Our new HyperbaricLink Commentary emphatically states our position:
Hyperbaric oxygen plays an increasingly important role in the treatment of problem wounds and limb salvage. But access to accredited hyperbaric facilities and certified hyperbaric physicians and technicians is a public health problem. In 2004 as many as two-thirds of nursing home patients with NPUAP Stage II or worse pressure ulcers were not enrolled in wound care treatment programs [NCHS, 2011]. In diabetes-related wounds alone, US hospitals performed 66,000 toe, foot, and leg amputations in 2006 [CDC, 2011], for which health economists have estimated a cost of $3 billion per year [ACA, 2008]. More and more hospitals and health networks today are opening advanced wound care and hyperbaric centers to serve this unmet clinical need. Even if chronic wounds were its only indicated use, HBOT would be assured a place in evidence-based medicine for quality and cost-effective healthcare.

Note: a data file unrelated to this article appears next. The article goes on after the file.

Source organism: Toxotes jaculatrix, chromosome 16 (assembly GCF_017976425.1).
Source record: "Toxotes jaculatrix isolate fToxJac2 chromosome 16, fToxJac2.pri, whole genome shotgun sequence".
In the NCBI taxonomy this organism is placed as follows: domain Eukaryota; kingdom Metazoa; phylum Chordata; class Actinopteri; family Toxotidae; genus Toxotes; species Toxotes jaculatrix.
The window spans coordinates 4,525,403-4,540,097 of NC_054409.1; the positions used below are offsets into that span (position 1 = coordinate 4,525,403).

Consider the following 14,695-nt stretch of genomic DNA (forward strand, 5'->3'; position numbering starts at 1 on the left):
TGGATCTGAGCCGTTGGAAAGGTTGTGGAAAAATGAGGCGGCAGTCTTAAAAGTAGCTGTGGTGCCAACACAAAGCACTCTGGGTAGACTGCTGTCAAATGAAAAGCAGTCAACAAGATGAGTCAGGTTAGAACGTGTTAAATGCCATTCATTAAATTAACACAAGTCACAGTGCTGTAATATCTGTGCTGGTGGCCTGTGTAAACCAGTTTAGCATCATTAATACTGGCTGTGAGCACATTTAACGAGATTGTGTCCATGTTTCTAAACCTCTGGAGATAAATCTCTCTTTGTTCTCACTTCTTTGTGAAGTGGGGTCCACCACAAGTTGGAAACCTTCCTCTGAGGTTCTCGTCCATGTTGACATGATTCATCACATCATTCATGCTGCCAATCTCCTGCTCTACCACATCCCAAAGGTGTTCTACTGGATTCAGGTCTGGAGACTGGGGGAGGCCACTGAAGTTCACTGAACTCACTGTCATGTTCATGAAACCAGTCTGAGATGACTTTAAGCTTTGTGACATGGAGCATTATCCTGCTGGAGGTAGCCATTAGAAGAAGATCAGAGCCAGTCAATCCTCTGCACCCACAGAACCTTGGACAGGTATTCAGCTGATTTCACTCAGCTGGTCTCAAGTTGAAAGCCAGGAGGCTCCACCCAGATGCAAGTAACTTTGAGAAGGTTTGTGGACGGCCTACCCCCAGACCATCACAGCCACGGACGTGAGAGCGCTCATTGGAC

People affected by chronic wounds will find new links to good basic info under Patient Resources. We've also added the Association for the Advancement of Wound Care (AAWC) to our list of Clinical Resources. And we're always happy to plug must-reads from Best Publishing, now in Further Reading.
See our June 7 post, "Diseases/Conditions Upgrades And Updates," for more information about our new page format. And look for regular updates in the days and weeks ahead.
[UPDATE: 31 Aug 2011. Revised NCHS citation to reflect that wound care professionals use NPUAP Stages, not Wagner Grades, to classify pressure ulcers.]
[Photo: Fink Engineering]
O2.0 is the news blog of HyperbaricLink, the independent web guide to hyperbaric oxygen therapy.